Antelopehorn Milkweed

Asclepias asperula



Antelopehorn milkweed is an erect-stemmed plant growing to about 15 inches tall. Leaves are narrow, lance-shaped and about 3 inches long. The flowers are greenish with distinctive purplish horns and are present from March to October. The fruit is a wrinkled pod containing silk-tufted seeds.


Most abundant in westernTexas, this plant has also been recorded in the northern, central and east central regions of the state. It ranges north into Nebraska and west into southern Utah and southeastern California.It often abounds in open pastures, along arroyos, draws, bar ditches, trails and roadsides.

Toxic Agent

The toxic agents involved are cardiac glycosides. Antelopehorn milkweed poisons all livestock, especially sheep. A toxic dose is generally considered to be 1.2 percent of the animal's body weight in green plant material.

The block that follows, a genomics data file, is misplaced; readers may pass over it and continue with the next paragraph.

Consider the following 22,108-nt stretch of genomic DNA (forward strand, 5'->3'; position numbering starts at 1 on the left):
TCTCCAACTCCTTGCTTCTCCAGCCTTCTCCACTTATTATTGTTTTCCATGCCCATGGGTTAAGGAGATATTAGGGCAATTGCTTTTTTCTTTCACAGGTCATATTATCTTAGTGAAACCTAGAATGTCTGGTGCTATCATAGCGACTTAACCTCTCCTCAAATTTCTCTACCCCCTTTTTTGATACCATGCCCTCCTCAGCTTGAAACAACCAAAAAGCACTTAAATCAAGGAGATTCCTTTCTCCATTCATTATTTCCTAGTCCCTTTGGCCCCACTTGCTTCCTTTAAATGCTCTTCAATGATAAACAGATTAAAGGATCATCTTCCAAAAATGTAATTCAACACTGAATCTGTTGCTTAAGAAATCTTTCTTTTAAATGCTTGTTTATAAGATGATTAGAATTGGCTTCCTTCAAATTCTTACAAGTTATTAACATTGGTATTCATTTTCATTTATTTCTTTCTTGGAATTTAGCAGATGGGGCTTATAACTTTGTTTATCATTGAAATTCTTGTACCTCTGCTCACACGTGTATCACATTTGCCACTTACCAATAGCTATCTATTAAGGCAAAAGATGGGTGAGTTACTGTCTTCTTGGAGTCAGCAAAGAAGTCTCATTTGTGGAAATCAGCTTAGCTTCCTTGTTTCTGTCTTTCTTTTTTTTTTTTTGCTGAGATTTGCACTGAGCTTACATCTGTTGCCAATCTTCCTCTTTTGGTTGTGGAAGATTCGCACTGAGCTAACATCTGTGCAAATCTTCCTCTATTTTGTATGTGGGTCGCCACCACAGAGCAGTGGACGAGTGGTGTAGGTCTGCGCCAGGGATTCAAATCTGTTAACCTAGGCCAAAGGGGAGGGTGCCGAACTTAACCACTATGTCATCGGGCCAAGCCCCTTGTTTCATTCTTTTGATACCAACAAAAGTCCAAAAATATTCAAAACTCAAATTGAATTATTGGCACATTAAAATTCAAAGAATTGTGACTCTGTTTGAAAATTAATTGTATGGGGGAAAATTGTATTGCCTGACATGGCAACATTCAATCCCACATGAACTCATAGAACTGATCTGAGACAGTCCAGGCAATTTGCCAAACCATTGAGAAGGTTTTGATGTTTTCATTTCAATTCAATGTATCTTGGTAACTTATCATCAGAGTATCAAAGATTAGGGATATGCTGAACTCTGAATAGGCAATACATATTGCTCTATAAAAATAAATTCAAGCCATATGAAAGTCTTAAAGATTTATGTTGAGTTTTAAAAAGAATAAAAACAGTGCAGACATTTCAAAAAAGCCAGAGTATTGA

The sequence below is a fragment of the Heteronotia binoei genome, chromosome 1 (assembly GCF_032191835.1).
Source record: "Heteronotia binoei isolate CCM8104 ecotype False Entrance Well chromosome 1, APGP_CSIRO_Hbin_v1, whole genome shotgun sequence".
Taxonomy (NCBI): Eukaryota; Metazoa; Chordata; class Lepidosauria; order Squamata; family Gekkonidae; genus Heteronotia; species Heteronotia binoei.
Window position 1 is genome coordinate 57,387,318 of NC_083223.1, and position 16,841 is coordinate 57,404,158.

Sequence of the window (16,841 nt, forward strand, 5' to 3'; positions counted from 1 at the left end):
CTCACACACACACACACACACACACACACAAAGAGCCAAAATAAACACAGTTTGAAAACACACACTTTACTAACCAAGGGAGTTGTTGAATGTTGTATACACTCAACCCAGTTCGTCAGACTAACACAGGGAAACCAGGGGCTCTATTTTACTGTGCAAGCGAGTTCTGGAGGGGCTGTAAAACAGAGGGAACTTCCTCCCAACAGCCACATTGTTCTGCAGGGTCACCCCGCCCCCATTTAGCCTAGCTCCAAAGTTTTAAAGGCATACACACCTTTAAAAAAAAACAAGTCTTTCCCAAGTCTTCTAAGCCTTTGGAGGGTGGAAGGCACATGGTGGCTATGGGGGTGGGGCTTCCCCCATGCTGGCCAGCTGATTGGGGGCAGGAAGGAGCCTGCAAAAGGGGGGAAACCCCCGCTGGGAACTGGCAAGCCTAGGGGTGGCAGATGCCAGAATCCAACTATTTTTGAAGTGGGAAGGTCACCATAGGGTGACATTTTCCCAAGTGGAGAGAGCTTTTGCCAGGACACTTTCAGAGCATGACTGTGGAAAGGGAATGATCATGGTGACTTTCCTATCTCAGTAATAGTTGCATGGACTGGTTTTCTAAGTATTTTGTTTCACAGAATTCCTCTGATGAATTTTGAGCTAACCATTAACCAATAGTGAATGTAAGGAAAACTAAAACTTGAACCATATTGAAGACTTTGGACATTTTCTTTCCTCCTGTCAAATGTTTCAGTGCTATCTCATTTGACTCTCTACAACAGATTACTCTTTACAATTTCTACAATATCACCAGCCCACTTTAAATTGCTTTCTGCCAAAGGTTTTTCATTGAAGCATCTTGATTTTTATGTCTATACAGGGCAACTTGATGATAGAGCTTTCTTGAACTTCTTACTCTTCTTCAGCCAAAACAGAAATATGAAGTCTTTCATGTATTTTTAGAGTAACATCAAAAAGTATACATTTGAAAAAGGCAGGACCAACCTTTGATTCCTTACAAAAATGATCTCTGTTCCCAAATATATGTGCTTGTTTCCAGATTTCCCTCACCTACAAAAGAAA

Signs of Livestock Ingestion

Signs of poisoning produced by most species of Asclepias differ only in degree. They include: First, profound depression, weakness and staggering; Collapse, followed by frequent, intermittent muscular tremors; Labored respiration, elevated temperature and pupil dilation; Death after a comatose period of variable duration.

Signs appear within a few hours of ingestion of a toxic dose, and death follows within a few days in most fatal cases.

Management Strategies

Animals dislike the taste of milkweeds and seldom graze them unless they are hungry and confined to milkweed-infested areas. Most losses are caused by overgrazing and drought.

The plant is most toxic before it matures, somewhat less as it dries. Antelopehorn milkweed retains enough toxicity to be dangerous in hay.

Although most animals die if they reach the convulsive stage of milkweed poisoning, some recover. Move them to shade, keep them quiet and give them plenty of food and water. No medicinal treatment is specified, but sedatives, laxatives and intravenous fluids may help.